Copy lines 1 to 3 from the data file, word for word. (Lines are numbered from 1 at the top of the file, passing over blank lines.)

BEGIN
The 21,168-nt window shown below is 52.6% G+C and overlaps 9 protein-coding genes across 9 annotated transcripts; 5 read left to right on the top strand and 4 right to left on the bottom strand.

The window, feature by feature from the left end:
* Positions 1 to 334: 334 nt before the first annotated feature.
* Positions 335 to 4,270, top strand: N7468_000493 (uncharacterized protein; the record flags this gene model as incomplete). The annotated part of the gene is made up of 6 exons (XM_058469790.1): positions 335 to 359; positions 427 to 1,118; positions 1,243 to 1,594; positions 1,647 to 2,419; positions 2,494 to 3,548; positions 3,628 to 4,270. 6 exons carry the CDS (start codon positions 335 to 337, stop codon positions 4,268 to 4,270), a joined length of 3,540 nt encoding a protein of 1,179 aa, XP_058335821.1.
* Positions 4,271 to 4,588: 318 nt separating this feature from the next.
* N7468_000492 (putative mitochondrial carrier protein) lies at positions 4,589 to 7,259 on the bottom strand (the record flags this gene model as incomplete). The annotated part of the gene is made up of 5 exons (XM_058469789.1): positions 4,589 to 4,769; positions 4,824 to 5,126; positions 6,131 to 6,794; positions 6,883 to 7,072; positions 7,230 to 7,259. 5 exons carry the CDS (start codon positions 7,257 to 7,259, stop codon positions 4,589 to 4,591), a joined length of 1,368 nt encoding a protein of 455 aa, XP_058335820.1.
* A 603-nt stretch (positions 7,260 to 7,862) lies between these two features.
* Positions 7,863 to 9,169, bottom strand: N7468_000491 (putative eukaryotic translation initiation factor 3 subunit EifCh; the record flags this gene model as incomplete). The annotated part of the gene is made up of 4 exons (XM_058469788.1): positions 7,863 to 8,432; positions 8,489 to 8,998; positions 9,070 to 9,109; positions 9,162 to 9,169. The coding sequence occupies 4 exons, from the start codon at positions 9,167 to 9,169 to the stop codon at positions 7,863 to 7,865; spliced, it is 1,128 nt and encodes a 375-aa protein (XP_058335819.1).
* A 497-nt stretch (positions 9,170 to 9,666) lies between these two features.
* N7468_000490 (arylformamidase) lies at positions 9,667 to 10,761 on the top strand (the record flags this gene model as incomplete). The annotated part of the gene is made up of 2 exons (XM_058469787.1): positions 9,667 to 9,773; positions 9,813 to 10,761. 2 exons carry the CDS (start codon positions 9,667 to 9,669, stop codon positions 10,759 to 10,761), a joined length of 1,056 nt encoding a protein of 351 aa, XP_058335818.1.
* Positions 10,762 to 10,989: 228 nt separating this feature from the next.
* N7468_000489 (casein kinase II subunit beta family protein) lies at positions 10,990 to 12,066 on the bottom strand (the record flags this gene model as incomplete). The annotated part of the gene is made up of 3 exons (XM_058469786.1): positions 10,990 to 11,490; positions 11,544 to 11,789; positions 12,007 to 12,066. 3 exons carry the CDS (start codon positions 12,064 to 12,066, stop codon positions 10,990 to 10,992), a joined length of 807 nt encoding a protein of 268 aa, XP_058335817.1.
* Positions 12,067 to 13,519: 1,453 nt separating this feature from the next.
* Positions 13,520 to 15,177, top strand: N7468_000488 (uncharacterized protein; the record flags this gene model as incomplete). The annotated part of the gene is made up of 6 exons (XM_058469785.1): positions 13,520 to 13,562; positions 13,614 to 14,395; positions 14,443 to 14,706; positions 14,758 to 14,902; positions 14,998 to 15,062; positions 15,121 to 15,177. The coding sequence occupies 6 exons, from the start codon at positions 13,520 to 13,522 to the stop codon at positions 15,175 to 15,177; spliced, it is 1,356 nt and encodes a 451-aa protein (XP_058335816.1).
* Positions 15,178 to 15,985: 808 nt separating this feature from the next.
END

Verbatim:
The 21,168-nt window shown below is 52.6% G+C and overlaps 9 protein-coding genes across 9 annotated transcripts; 5 read left to right on the top strand and 4 right to left on the bottom strand.

The window, feature by feature from the left end:
* Positions 1 to 334: 334 nt before the first annotated feature.